Trucking 'Fracking' Water
October 2012, TruckingInfo.com - Feature
The Uinta Basin in northeastern Utah is among the places in the U.S. where natural gas is being recovered in the ongoing energy boom. As in other areas, great quantities of specially treated water are being used to liberate the gas
from deep underground through a technique known as hydraulic fracturing, or "fracking."
What goes down must come up. That water is captured, temporarily stored on site, then hauled away for disposal. This has meant good business for some tanker trailer makers and carriers.
Activity is continuous, so trucks must be there exactly when needed. It's a highly demanding, 24-hour, seven-day-a-week business, according to executives at Savage Services, headquartered in Salt Lake City.
The family-owned company's 2,500 employees are engaged in far-flung operations that serve the energy, mining, agriculture and manufacturing sectors with logistics and multi-modal transportation.
Savage assumed responsibility for the water-removal work from the gas-production company, which wanted to concentrate on its gas business. The contract called for Savage to manage the transportation of more than 460 million gallons of wastewater at 2,000 well sites each year. It acquired 32 specialized vacuum-tanker rigs to do it, says John Savage, senior vice president and leader of the company's engineering, equipment and procurement group.
Part of landing the contract was making the operation more efficient. Logistics and transport specialists precisely timed hauls to individual tank storage volumes, took the former paper dispatching system paperless, and added on-board communications and navigation devices. The effort cut annual miles by 2.5 million, drastically reducing fuel use and exhaust emissions.
The operation and the dedicated fleet is an example of how it tailors its services to each customer's needs, Savage says.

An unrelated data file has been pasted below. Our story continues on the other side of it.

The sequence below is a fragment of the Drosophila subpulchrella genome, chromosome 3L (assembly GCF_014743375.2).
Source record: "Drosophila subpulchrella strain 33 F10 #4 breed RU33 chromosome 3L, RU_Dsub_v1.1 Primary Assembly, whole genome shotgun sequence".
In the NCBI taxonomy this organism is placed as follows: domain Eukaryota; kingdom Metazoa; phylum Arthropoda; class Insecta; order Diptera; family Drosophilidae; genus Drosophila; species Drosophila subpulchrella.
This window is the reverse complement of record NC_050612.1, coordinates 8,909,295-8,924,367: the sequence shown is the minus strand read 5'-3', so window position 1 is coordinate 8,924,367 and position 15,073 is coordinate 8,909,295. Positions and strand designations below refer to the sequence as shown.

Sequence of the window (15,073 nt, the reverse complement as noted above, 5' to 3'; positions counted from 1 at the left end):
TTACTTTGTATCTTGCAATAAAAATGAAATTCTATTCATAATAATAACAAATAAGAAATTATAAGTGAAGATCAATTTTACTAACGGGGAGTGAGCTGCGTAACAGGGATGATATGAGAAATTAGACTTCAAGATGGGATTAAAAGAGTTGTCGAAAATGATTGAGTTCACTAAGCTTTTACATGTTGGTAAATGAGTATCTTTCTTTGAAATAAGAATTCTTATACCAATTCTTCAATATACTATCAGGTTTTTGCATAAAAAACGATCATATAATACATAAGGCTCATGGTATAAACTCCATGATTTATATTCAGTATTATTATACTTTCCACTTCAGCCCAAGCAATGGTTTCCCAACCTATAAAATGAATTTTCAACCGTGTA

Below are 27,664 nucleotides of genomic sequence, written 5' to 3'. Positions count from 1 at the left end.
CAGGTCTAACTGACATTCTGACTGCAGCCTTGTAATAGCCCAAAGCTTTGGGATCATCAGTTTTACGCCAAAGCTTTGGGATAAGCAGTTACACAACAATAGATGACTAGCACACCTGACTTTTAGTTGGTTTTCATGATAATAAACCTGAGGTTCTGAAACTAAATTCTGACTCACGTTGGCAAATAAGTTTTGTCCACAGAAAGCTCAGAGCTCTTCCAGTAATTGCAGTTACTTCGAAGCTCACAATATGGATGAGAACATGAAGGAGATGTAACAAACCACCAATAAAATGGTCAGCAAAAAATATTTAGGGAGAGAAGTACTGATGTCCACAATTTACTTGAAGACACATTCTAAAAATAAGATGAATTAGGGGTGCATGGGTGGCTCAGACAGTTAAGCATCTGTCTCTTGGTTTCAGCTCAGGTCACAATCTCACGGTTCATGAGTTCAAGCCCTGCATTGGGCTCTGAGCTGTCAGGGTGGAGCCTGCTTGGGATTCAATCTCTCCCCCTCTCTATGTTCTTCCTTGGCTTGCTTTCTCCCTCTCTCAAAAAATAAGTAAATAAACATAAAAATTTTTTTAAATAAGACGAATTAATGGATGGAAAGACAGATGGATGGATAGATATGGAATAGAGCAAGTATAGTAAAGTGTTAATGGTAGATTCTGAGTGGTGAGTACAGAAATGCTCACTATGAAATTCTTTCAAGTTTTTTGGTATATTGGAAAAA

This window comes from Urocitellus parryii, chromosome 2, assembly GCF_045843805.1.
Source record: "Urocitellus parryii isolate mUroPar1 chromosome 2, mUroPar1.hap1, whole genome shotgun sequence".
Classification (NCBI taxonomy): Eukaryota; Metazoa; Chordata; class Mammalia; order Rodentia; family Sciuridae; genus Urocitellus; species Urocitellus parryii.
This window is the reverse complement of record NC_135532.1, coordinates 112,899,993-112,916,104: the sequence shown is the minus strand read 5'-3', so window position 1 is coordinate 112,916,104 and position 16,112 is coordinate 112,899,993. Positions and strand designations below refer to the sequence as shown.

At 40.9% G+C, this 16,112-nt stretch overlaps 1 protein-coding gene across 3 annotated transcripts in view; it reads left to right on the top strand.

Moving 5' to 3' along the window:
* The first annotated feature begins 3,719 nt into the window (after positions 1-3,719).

"Our approach is to make transportation and logistics more efficient for them specifically. We don't have a uniform fleet that we apply across North America." Equipment
Twenty-five of the dedicated rigs are five-axle truck and pup-trailer combinations, each with a 3,600-gallon tank on the truck and a 3,000-gallon tank on the trailer, says Ray Alt, senior vice president of equipment. In petroleum industry parlance, that adds up to 157 barrels. Seven other units are tractor-trailers. Each semitrailer has a tridem, making a six-axle combination with a higher weight capacity.
Off-road running prompted the use of the 6x4 straight truck-pup trailer configuration.
"Many areas are only accessible by truck, because they're snowy and slippery in winter," Alt explains. "A straight truck can get through, and is more capable of serving most well sites in any kind of weather. We added pups for higher payloads for those wells that are more easily accessible. And we added semis when we learned that some wells are regularly accessible."
Each truck-and-pup has a gross combined weight rating of 87,000 pounds, legal with proper length and axle spacing in Utah.
Mack built the Granite trucks and tractors, and Polar Tank built the trailers and truck bodies. Unusual specs
Most production-water haulers specify mild carbon steel, usually with some type of lining to protect against interior corrosion. But Savage spec'd Type 316 stainless steel that meets DOT 407 cargo tank certification requirements. The fleet could conceivably use the tankers to haul flammable liquids, including sour crude and corrosives, as well as industrial acids. But these rigs work only on this water haul. Durability and longevity were the reasons for choosing stainless steel.